Good Data or Bad Data: The Idiosyncratic Rater Effect.

Read Marcus’ article in HBR to learn how to solve for IRE

Performance management redesign. It may sound boring, but it’s actually everything. Every employee is affected by your performance management system. It determines how they get paid, promoted, evaluated. It touches everybody.

We all know this, and it’s why in recent years many companies have taken radical steps to improve their performance management. One bold step many companies have tried is getting rid of ratings altogether. Recently a CEB report indicated that companies who did so are doing worse than companies who have kept them. But the whole debate about ratings vs. no ratings is a complete red herring. The question isn’t ratings or no ratings. It’s do you want good data or bad data?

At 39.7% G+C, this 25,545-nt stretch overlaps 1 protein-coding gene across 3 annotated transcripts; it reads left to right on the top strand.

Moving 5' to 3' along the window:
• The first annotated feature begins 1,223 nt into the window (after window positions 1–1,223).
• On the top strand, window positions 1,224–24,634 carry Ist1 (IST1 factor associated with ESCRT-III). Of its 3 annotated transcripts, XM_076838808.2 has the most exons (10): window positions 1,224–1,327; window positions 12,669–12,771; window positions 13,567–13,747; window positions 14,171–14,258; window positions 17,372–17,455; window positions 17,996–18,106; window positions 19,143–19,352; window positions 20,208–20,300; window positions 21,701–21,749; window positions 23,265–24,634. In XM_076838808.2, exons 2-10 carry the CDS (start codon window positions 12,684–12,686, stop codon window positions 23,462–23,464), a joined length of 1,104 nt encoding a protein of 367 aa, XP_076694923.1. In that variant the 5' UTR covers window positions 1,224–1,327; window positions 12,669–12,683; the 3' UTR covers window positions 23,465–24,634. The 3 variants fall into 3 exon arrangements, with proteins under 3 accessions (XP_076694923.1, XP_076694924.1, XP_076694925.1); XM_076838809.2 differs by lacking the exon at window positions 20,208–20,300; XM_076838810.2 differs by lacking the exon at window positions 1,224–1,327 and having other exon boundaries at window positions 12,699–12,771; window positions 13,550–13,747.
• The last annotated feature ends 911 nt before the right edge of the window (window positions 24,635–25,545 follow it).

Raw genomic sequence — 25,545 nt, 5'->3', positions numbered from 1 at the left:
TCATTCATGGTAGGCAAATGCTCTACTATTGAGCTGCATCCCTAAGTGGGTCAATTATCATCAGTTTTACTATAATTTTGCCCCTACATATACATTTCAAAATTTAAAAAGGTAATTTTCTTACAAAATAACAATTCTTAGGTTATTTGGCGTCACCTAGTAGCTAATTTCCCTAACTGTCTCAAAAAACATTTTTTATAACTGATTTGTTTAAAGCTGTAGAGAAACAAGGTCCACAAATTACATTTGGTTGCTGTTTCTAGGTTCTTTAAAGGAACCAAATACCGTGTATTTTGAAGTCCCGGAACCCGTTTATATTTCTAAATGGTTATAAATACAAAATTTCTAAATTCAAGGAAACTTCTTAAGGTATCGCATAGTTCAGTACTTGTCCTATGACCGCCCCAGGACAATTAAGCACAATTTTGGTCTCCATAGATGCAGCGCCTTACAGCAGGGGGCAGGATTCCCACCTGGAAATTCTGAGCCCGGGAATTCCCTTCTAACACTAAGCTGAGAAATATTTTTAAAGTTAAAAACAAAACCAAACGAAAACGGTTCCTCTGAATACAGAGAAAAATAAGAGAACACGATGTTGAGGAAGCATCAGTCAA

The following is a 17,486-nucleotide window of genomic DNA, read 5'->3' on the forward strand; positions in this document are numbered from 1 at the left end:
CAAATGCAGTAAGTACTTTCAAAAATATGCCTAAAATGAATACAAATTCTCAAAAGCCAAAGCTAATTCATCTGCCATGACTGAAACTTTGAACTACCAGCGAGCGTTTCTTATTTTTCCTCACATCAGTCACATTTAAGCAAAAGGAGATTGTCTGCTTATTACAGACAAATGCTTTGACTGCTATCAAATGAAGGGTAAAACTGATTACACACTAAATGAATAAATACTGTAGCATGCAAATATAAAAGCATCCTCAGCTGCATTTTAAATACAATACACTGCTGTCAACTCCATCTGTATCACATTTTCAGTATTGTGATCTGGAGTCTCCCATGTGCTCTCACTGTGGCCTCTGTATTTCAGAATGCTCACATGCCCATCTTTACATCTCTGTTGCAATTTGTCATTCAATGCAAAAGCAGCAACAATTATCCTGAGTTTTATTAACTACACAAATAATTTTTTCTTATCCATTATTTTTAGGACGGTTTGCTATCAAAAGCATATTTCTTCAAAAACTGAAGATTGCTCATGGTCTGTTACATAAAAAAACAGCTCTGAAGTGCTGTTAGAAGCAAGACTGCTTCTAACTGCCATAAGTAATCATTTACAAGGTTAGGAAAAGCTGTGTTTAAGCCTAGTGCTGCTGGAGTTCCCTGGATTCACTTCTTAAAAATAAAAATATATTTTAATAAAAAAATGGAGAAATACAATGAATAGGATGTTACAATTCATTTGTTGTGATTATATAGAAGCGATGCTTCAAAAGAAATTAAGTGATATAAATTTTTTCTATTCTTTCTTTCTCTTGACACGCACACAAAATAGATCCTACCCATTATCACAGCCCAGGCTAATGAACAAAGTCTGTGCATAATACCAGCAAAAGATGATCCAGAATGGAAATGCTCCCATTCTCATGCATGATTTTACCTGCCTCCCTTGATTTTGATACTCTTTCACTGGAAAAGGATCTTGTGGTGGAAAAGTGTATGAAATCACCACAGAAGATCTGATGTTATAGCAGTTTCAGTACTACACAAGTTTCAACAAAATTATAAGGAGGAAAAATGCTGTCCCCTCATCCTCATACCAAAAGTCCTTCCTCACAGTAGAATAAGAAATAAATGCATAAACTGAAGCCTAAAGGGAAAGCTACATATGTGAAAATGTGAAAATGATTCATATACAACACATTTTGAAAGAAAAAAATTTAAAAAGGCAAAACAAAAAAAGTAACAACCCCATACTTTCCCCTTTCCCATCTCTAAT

Ratings generate bad data. The reason why has been known for decades. It’s called the “idiosyncratic rater effect.” Big term, but it simply means that we human beings are unreliable raters of other human beings. All the data show that when I rate you, over 60% of your rating is about me, and not you. Which is a big problem, because we are paying, promoting, training, and deploying you based on that rating — which doesn’t reflect you. So ratings are a terrible performance measurement tool, because they claim to measure one thing but actually measure another.

So, by all means, throw out your current rating system. But don’t do it because people hate ratings. Do it because ratings are bad data. It comes down to a measurement question, and nobody seems to be trying to answer it: how do we reliably reveal the true range in performance in an organization so that we can invest differentially in our people? That’s the question to ask.